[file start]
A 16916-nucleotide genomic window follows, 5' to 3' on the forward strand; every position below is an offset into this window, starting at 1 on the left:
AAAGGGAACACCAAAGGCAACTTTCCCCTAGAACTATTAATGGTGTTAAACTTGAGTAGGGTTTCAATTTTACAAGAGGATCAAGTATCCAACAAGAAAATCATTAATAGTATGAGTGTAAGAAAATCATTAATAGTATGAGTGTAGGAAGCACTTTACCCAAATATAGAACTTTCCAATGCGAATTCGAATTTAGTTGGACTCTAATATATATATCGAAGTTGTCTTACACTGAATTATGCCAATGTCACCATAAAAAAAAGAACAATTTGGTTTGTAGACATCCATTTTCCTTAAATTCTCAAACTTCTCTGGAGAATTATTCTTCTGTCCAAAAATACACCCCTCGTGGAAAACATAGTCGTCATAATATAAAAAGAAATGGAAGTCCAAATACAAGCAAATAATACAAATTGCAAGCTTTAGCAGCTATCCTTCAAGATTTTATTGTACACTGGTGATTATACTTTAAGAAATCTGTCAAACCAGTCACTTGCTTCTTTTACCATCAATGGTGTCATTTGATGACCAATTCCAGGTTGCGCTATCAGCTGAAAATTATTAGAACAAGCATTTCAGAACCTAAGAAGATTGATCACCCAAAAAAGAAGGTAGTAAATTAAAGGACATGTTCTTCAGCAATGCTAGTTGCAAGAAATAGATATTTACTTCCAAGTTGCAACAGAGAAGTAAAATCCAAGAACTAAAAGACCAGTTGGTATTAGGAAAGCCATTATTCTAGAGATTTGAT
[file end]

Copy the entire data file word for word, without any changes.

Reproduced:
A 16916-nucleotide genomic window follows, 5' to 3' on the forward strand; every position below is an offset into this window, starting at 1 on the left:
AAAGGGAACACCAAAGGCAACTTTCCCCTAGAACTATTAATGGTGTTAAACTTGAGTAGGGTTTCAATTTTACAAGAGGATCAAGTATCCAACAAGAAAATCATTAATAGTATGAGTGTAAGAAAATCATTAATAGTATGAGTGTAGGAAGCACTTTACCCAAATATAGAACTTTCCAATGCGAATTCGAATTTAGTTGGACTCTAATATATATATCGAAGTTGTCTTACACTGAATTATGCCAATGTCACCATAAAAAAAAGAACAATTTGGTTTGTAGACATCCATTTTCCTTAAATTCTCAAACTTCTCTGGAGAATTATTCTTCTGTCCAAAAATACACCCCTCGTGGAAAACATAGTCGTCATAATATAAAAAGAAATGGAAGTCCAAATACAAGCAAATAATACAAATTGCAAGCTTTAGCAGCTATCCTTCAAGATTTTATTGTACACTGGTGATTATACTTTAAGAAATCTGTCAAACCAGTCACTTGCTTCTTTTACCATCAATGGTGTCATTTGATGACCAATTCCAGGTTGCGCTATCAGCTGAAAATTATTAGAACAAGCATTTCAGAACCTAAGAAGATTGATCACCCAAAAAAGAAGGTAGTAAATTAAAGGACATGTTCTTCAGCAATGCTAGTTGCAAGAAATAGATATTTACTTCCAAGTTGCAACAGAGAAGTAAAATCCAAGAACTAAAAGACCAGTTGGTATTAGGAAAGCCATTATTCTAGAGATTTGAT